Parties were often held at Nanteos. One evening the house was full of guests, an army officer present went to dress for dinner. Climbing the stairs to his room he met a striking woman in evening dress, holding a strange looking candle stick. Thinking she was one of the guests he bowed and bade her good evening. The lady did not answer but carried on down the stairs as if she had not seen him. He thought it strange but continued up to his room. On returning to the party he gazed around looking for the lady. Eventually he asked if anyone has seen this woman. Immediately, he was taken to one side and told never to speak of the lady with the candle stick or there would be a death in the family. That night, the Lord of Nanteos died... and the strange candle the lady had carried was found a week later in a dusty shelf in a corner of the Silver Vault Room. 

A phantom horse and carriage is also said to pull up to the front entrance in the middle of the as a forewarning of a death. 

The most eerie sighting was from the front door, and was that of what was thought to be smoke in the inner hall. The witness stared in disbelief as the smoke transformed in a figure dressed in a long flowing dress. She began coming towards the front door, terrifying the onlooker so much that he ran to Aberystwyth, not daring to look back.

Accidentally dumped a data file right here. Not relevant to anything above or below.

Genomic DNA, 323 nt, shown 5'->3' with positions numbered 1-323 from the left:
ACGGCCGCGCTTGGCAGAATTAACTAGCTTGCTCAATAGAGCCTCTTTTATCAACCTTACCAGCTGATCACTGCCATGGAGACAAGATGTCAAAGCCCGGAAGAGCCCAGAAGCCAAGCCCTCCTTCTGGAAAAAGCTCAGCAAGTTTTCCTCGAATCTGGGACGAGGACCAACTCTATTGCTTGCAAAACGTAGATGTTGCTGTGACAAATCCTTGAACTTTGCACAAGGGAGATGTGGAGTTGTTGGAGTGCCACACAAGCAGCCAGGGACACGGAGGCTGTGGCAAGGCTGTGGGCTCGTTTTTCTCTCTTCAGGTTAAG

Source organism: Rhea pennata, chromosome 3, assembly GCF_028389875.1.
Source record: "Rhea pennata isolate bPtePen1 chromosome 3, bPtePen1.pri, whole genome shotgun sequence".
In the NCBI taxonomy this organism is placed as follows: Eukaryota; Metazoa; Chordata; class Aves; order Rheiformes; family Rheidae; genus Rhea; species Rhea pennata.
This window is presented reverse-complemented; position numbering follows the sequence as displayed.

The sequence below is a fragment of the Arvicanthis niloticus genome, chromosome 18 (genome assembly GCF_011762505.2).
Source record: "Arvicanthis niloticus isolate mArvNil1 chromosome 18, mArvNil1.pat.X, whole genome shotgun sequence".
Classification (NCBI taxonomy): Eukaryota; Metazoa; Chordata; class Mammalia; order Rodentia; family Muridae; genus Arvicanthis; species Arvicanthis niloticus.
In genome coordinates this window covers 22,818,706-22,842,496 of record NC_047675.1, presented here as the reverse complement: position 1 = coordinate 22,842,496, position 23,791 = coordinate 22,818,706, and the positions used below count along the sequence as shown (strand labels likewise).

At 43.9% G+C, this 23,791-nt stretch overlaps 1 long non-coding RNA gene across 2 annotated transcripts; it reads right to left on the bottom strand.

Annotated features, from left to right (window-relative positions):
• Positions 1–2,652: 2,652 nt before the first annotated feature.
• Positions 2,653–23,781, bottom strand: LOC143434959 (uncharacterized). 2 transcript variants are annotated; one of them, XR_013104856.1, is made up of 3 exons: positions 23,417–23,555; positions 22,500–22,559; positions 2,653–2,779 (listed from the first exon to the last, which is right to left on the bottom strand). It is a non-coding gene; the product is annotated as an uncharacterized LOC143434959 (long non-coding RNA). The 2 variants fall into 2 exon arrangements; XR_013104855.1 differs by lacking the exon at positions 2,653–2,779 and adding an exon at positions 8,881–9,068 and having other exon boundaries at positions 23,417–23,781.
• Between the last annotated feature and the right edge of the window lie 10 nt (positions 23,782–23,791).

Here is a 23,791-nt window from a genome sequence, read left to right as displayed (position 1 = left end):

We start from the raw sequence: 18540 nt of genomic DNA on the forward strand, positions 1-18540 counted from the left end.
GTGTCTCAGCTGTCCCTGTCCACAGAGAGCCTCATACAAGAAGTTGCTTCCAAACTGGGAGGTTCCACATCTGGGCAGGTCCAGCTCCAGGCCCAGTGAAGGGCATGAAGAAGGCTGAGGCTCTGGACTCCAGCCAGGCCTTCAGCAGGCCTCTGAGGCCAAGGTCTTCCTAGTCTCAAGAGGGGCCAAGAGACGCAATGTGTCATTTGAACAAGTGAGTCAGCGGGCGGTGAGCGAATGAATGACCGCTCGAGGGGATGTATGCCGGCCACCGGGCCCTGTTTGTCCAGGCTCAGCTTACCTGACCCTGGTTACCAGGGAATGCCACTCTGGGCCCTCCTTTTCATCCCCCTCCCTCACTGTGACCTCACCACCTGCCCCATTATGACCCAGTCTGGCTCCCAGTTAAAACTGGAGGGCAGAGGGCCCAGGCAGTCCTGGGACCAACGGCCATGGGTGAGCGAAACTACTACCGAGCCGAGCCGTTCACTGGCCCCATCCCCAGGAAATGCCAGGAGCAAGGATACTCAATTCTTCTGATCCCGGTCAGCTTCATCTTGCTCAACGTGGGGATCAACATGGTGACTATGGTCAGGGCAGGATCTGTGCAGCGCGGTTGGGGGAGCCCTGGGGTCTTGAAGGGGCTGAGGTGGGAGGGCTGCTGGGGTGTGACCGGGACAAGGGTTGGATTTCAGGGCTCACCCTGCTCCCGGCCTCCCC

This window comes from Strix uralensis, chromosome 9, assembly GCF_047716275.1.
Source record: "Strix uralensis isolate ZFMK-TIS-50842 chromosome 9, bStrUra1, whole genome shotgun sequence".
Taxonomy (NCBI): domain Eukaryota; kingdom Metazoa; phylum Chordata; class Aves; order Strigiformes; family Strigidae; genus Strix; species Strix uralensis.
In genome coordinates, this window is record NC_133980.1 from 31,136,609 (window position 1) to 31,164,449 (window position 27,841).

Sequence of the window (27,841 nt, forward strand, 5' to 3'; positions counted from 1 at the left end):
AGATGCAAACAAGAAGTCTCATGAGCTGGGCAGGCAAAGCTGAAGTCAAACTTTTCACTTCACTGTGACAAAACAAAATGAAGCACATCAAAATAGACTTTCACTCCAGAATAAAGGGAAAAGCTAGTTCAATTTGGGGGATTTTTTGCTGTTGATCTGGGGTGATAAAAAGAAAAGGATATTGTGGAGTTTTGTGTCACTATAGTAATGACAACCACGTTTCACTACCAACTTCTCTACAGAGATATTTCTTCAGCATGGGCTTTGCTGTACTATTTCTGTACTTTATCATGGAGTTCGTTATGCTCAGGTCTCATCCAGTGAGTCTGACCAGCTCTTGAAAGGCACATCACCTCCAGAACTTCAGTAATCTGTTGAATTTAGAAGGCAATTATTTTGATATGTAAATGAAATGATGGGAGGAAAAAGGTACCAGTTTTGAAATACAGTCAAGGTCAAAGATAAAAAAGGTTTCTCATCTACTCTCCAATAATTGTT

Horses and voices were heard in the stable yard at Nanteos on two consecutive nights at about 4.00am, but as soon as the listener peered into the yard the noise abruptly stopped. 

 My favourite story is a rather sad one. One of the windows on the bottom storey were boarded up for many, many years. The story goes that the lady of the house was watching her husband ride up the drive towards her, when the horse spooked and threw him, killing him instantly. She could not bear to look out of that window again and ordered it to be boarded over - and so it remained until the mansion was sold a few years ago and completely renovated.. She mourned for him the rest of her life and they say his ghost still rides up the drive at night. I like to think she rides with him now.

(I'm sure there's a great story there - my next WIP perhaps?)